The Queensland Ekka had arrived! This is a large week long agricultural show held in Brisbane every year. I had made a commitment to take my daughter Lola along with my wife Sam. It was Lola’s first time and needless to say, she was excited. We had seen the ferris wheel going up from outside so naturally this was the first ride we took when we arrived. It was then that I had my first minor heart attack. It cost $25 for the three of us to circle slowly in the air for approximately 8 minutes! It was nice but by the time we got off the ferris wheel ride I was calculating in my head the cost of our visit to the show by the hour. I had been prepared for high prices but now I was sweating!
What are we doing when we commit to something?
Why is it stressful to say what we will do? We know that if we say we’re going to do something and then don’t do it we will feel bad. We are afraid of being ridiculed, losing something and the uncertainty of what might happen if we fail to deliver. So we typically avoid making a commitment we are not sure we’ll keep. Sometimes we are so afraid that we don’t make any commitments and then we get stuck.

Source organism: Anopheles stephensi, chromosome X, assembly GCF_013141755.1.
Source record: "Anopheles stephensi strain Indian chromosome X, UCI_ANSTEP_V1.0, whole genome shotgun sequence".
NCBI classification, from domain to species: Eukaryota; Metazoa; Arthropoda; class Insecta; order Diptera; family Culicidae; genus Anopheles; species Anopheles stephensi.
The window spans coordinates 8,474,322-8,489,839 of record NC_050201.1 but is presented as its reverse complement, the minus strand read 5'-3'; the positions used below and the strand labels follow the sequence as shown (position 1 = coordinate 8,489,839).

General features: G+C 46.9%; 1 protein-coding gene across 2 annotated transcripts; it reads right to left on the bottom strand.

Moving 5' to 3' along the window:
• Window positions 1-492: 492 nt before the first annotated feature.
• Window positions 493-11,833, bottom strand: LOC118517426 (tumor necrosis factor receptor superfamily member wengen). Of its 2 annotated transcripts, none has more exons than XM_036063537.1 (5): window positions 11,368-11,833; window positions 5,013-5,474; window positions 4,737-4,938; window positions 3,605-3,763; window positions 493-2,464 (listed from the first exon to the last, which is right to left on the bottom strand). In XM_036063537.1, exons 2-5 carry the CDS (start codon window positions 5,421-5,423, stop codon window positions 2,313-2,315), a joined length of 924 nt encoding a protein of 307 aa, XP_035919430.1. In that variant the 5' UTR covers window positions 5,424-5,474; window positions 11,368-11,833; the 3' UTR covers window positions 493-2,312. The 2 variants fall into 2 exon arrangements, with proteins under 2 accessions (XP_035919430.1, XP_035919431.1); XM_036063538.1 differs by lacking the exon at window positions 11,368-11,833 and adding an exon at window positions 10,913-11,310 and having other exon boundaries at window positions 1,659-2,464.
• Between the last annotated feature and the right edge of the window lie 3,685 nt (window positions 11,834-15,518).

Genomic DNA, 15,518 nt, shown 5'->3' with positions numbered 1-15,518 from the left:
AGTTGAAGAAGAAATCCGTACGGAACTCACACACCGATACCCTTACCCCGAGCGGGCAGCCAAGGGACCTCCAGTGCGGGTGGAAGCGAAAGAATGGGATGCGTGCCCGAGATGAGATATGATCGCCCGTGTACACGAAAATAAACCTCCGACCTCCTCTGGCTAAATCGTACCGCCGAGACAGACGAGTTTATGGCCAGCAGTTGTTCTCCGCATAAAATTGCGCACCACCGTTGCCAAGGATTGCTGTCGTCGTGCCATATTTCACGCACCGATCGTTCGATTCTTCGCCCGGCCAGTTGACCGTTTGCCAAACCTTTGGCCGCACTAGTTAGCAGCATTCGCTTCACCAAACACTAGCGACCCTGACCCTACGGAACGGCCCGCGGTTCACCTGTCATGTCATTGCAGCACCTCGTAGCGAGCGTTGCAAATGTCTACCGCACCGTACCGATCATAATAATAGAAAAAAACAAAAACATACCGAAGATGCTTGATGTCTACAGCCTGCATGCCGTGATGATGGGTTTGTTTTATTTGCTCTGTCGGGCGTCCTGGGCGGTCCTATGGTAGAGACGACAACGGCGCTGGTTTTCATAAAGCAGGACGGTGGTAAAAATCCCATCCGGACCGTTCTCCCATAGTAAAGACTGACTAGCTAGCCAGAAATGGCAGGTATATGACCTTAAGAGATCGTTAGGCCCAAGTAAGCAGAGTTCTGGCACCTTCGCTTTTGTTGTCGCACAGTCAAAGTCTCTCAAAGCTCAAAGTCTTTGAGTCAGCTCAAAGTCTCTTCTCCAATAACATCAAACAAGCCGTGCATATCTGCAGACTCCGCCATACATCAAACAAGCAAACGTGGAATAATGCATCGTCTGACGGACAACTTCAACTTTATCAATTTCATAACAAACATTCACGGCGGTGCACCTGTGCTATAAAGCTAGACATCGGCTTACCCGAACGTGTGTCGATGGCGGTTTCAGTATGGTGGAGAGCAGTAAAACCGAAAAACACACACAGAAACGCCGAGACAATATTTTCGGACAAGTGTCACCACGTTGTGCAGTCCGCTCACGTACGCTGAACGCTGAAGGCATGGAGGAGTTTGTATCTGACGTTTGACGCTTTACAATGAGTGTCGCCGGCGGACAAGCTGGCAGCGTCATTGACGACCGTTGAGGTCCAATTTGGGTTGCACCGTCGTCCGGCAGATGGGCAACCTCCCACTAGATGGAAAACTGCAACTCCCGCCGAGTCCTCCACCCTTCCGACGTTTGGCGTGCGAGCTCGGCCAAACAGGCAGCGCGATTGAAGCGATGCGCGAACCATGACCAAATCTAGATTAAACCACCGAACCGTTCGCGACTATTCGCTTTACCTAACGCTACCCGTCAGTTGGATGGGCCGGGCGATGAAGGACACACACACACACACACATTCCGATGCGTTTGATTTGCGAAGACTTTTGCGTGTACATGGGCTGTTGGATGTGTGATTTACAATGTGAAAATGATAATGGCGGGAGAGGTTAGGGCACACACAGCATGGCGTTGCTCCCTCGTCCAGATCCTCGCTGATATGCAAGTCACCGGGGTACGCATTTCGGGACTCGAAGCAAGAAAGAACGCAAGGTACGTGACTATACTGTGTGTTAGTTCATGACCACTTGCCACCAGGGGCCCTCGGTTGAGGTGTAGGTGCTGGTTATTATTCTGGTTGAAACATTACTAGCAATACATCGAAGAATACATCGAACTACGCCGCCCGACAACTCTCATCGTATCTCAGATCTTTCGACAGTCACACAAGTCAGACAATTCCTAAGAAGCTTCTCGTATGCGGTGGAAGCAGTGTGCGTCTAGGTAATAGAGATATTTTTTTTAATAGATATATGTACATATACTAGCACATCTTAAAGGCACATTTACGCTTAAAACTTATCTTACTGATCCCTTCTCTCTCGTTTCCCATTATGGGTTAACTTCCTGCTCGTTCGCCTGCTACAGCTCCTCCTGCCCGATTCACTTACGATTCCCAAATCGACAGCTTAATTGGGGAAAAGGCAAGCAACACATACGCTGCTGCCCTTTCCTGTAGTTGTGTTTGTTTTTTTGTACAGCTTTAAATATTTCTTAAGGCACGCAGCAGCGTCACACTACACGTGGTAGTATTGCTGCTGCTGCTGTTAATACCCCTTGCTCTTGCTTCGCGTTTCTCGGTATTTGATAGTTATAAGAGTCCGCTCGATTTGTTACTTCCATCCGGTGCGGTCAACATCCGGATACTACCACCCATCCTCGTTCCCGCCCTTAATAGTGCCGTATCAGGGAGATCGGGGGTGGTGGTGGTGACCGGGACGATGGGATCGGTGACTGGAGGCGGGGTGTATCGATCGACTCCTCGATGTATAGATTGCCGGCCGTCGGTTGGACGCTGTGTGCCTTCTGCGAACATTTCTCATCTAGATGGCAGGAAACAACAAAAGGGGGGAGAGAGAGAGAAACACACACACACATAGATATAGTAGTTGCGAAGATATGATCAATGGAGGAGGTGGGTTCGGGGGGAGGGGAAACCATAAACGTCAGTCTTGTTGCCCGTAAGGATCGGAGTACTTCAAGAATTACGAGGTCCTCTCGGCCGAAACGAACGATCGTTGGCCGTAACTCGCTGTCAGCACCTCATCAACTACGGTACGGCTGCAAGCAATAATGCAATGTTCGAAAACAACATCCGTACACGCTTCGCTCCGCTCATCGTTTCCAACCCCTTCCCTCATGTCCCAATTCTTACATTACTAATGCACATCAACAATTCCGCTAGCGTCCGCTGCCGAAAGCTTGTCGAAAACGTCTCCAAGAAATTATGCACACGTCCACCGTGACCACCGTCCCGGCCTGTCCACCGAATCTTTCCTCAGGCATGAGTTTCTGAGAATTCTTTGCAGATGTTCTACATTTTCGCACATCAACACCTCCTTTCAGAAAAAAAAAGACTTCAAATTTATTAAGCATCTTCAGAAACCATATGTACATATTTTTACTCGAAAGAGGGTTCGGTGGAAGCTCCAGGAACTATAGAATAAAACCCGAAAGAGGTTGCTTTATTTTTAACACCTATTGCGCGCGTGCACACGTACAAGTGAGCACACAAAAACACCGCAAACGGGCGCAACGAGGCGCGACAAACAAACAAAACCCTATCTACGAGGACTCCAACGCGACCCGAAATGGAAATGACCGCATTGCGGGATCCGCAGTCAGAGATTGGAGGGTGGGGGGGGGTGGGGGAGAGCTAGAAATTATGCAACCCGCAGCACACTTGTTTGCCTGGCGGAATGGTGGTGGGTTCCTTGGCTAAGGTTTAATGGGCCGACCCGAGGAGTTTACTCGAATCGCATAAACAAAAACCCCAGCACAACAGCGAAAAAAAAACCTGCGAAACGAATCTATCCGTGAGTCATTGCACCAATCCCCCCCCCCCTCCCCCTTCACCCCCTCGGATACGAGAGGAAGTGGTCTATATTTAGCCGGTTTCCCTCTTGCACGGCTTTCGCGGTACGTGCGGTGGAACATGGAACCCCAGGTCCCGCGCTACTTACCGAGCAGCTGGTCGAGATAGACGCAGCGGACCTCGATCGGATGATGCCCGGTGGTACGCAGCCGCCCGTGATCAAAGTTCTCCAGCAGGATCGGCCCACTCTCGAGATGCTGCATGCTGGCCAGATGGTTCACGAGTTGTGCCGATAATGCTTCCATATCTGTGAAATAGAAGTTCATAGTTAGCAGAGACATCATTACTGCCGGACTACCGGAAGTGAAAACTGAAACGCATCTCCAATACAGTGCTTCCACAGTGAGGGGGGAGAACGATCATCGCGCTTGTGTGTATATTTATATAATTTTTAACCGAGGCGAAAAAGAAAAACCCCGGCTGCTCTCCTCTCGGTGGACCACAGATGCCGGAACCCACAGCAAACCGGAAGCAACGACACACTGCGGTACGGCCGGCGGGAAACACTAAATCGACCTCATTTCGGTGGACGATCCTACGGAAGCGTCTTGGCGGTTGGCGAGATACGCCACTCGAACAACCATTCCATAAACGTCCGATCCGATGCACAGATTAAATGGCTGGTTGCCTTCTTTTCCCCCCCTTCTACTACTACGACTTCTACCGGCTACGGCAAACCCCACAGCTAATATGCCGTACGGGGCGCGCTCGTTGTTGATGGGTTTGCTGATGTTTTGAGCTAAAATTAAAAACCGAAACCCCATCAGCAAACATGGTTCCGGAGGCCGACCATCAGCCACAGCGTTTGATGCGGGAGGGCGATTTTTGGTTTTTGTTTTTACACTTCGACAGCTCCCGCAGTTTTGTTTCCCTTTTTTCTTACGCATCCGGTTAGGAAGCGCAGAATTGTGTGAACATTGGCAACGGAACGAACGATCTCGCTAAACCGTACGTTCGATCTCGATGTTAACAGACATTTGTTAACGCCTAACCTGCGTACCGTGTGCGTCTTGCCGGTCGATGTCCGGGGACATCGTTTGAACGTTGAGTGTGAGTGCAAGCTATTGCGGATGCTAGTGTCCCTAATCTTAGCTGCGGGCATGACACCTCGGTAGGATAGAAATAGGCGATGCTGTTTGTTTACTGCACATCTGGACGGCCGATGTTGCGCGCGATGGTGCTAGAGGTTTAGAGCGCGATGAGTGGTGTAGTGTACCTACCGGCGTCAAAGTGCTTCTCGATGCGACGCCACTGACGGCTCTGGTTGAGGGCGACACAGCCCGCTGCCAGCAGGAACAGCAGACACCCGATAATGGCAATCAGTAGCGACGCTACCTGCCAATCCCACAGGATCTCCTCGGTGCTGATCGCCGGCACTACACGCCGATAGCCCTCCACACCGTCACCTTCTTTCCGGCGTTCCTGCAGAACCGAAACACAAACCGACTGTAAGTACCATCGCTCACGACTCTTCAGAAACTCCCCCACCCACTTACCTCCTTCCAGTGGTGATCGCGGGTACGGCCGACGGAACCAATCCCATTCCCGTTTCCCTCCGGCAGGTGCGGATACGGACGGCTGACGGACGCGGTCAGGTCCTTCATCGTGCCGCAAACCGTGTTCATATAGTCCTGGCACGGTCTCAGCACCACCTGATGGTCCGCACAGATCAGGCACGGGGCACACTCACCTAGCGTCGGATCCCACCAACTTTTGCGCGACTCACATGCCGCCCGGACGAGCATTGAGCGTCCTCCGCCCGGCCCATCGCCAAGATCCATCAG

That’s why it’s so important that we do make the effort to say what we’re going to do. It can help you move forward. But there are many mistakes you can make along the way. In the profession of selling getting micro-commitments from your customer is codified. It has been distilled down into a science. To learn about it you can read books by Cialdini and Kahneman for starters. But no matter how skilled you are in persuasion you can never be quite sure that someone (your customer) will do what they say they will do.
Why is saying what we will do not rock solid?
Well the reality is that people lie. Why do we sometimes lie when we say what we will do? Sometimes we might say things to please others. We might felt pressured and want to say something to escape or defend ourselves. Lying is a form of defence and attack.